Dystopian & Post-Apocalyptic Lit: Questions

Dystopian & Post-Apocalyptic Lit: Questions

Figure 1: Look, it's Norman Reedus. Smoking. Which I haven't done in fifteen days. Yeah. Go me.

Figure 1. Look, it’s Daryl Dixon smoking! Which I haven’t done in fifteen days. Yeah. Go me.


Today’s question:

How does plot/character development differ in dystopian stories v. post-apocalyptic?

Awesome question.

Easy answer could be – they don’t. Just write it real good and everything’ll be fine.

But that’s a dipshitty answer. Lazy, too.

The better answer involves lots of generalizations, of course.

With dystopian stories, the heroine/hero is almost always a member of the dystopian social system. This often means that he or she must come to a realization that this structure is no good. Remember, whether a social system is dystopic all depends on your position within the system. Some people are reaping lots of rewards, while others are not. Often our main character has to wake up to the fact that this system has big flaws, like Cassia in Matched; she’s fine with things, for the most part, when that story opens. Since isolation and restricted information is such a big part of dystopian structures, our  main character will struggle with what to do about this. Conformity, as well, plays a role in suppressing the main character’s ability to communicate with others his or her concerns.

So, often the story opens with us seeing the heroine/hero moving through the society as a functioning member, and seeing some small cracks that may be apparent to the reader but not the characters involved. Slowly, the hero/heroine learns more, becomes aware, perhaps of others who are also feeling the same way about the social system that rules them, and then there is usually an inciting event that compels the hero/heroine to act boldly.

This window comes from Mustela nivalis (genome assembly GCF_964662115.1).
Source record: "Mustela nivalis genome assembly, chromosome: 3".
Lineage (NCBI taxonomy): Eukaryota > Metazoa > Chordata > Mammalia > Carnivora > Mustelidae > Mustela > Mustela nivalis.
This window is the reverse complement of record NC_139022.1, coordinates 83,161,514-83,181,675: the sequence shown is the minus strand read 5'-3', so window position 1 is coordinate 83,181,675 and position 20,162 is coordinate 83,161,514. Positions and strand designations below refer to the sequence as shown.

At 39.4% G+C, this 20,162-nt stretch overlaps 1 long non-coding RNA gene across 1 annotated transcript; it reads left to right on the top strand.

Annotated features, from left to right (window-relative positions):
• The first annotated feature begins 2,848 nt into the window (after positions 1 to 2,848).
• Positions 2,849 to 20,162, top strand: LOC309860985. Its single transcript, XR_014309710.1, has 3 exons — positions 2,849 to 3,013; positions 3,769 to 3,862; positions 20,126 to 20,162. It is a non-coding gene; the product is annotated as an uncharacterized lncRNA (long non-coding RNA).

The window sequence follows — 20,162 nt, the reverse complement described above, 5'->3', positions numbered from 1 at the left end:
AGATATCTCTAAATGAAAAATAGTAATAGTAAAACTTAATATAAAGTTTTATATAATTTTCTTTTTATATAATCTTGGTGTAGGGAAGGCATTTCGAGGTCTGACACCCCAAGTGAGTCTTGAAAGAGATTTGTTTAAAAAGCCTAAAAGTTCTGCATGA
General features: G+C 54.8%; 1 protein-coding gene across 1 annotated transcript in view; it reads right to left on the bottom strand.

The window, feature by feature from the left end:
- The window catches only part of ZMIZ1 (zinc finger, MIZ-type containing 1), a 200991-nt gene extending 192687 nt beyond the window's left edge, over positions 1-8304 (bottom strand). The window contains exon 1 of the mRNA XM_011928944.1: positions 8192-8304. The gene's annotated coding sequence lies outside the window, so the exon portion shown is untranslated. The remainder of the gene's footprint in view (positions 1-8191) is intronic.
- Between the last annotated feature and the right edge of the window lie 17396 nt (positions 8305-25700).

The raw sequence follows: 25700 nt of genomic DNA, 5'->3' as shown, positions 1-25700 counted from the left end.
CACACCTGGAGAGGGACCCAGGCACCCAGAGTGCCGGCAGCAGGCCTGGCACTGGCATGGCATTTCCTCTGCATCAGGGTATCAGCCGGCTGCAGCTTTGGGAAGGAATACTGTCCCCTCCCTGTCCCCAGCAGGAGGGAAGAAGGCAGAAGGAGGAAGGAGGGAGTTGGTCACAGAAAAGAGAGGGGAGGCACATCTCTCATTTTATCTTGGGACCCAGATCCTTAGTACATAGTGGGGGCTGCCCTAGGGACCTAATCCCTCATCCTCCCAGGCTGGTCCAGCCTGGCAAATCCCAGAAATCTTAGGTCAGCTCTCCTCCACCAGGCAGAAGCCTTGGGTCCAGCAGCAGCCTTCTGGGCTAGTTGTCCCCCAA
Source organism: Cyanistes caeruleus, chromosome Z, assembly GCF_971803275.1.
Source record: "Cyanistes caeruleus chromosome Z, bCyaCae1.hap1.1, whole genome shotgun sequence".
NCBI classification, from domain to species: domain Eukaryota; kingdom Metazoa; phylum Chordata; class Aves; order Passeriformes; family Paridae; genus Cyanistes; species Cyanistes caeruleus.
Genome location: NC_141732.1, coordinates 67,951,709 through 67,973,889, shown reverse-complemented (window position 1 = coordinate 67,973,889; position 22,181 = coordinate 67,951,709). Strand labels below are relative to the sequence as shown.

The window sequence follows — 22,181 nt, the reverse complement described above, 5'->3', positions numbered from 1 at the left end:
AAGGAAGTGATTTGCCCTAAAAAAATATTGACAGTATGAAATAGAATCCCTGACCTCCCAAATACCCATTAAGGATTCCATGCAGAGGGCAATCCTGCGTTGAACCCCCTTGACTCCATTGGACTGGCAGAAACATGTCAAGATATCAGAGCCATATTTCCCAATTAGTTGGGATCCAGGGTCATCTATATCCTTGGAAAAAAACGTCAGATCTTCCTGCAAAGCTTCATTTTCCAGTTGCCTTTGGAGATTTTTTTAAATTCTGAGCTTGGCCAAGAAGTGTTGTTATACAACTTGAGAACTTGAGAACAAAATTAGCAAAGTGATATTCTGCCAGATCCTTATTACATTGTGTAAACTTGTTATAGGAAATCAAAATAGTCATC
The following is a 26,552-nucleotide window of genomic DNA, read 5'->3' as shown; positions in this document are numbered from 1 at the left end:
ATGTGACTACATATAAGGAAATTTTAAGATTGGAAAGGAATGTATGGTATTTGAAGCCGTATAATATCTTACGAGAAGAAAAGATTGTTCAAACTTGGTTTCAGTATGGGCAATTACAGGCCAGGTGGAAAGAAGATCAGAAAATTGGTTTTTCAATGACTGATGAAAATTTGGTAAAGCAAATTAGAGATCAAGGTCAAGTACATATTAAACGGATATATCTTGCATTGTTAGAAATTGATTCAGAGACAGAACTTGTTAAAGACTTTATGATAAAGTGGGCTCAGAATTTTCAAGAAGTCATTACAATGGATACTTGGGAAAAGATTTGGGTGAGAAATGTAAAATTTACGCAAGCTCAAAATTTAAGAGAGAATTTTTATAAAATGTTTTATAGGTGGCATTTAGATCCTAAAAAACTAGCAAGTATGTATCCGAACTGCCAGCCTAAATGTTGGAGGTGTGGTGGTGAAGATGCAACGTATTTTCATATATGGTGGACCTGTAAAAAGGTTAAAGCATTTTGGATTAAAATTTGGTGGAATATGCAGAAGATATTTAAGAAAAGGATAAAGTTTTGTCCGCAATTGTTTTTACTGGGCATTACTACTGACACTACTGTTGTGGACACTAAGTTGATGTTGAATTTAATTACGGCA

With post-apocalyptic stories, we are dealing with the rubble and wreckage of a world gone to hell. There is no question about the state of things – everything sucks. There may be questions/gaps in knowledge about what truly happened – District 13’s role in the war of The Hunger Games, for example – but for the most part it is clear that this world is a disaster and survival is the main driver of plot/character motivation.

The post-apocalyptic character has either learned to be a survivor or must learn immediately, depending on when the author has made the apocalypse happen in the narrative’s timeline. Many times, post-apocalyptic stories involve restricted information, too – like Aria and Perry trying to find the legendary Still Blue in the  Under The Never Sky series or Rick and his group traveling to the CDC in The Walking Dead – because the circumstances of life are so difficult, it is hard to communicate or travel without great peril.

Lemme know if I missed anything! Because it’s a very good question and I don’t know everything, obviously.


  • Matthew MacNish on Oct 22, 2013 Reply

    Those little girls in the The Walking Dead better stop bringing rats to the fence.

    • Carrie Mesrobian on Oct 22, 2013 Reply

      That’s not who it is, I don’t think. I think that’s the go-to answer. There’s something worse, something else, I think.

      • Matthew MacNish on Oct 22, 2013 Reply

        It’s possible, I suppose. You think the burnt bodies were Hershel or Carl? Or someone else?

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